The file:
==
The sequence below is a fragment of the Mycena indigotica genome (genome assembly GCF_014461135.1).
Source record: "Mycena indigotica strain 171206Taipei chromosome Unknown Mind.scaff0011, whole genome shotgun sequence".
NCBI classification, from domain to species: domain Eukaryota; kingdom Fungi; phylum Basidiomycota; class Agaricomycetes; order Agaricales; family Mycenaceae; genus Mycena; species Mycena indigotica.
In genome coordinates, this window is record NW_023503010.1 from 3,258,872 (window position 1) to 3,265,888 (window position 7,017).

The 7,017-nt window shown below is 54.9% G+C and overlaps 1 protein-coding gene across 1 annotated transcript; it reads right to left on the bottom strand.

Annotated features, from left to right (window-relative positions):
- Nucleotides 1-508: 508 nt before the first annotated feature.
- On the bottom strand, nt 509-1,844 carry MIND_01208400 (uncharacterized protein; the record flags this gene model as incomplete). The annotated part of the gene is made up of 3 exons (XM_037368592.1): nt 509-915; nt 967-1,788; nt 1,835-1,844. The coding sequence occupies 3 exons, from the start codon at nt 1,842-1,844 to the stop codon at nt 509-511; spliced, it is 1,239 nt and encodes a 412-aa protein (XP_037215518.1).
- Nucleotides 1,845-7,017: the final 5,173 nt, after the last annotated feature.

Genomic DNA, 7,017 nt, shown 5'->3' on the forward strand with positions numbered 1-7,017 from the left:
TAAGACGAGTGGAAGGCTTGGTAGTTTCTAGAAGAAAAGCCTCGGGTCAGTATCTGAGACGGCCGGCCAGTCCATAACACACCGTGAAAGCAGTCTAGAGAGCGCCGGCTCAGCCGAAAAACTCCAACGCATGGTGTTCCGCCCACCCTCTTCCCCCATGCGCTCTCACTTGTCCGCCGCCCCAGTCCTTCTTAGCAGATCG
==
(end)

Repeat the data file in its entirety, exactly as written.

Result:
The sequence below is a fragment of the Mycena indigotica genome (genome assembly GCF_014461135.1).
Source record: "Mycena indigotica strain 171206Taipei chromosome Unknown Mind.scaff0011, whole genome shotgun sequence".
NCBI classification, from domain to species: domain Eukaryota; kingdom Fungi; phylum Basidiomycota; class Agaricomycetes; order Agaricales; family Mycenaceae; genus Mycena; species Mycena indigotica.
In genome coordinates, this window is record NW_023503010.1 from 3,258,872 (window position 1) to 3,265,888 (window position 7,017).

The 7,017-nt window shown below is 54.9% G+C and overlaps 1 protein-coding gene across 1 annotated transcript; it reads right to left on the bottom strand.

Annotated features, from left to right (window-relative positions):
- Nucleotides 1-508: 508 nt before the first annotated feature.
- On the bottom strand, nt 509-1,844 carry MIND_01208400 (uncharacterized protein; the record flags this gene model as incomplete). The annotated part of the gene is made up of 3 exons (XM_037368592.1): nt 509-915; nt 967-1,788; nt 1,835-1,844. The coding sequence occupies 3 exons, from the start codon at nt 1,842-1,844 to the stop codon at nt 509-511; spliced, it is 1,239 nt and encodes a 412-aa protein (XP_037215518.1).
- Nucleotides 1,845-7,017: the final 5,173 nt, after the last annotated feature.

Genomic DNA, 7,017 nt, shown 5'->3' on the forward strand with positions numbered 1-7,017 from the left:
TAAGACGAGTGGAAGGCTTGGTAGTTTCTAGAAGAAAAGCCTCGGGTCAGTATCTGAGACGGCCGGCCAGTCCATAACACACCGTGAAAGCAGTCTAGAGAGCGCCGGCTCAGCCGAAAAACTCCAACGCATGGTGTTCCGCCCACCCTCTTCCCCCATGCGCTCTCACTTGTCCGCCGCCCCAGTCCTTCTTAGCAGATCG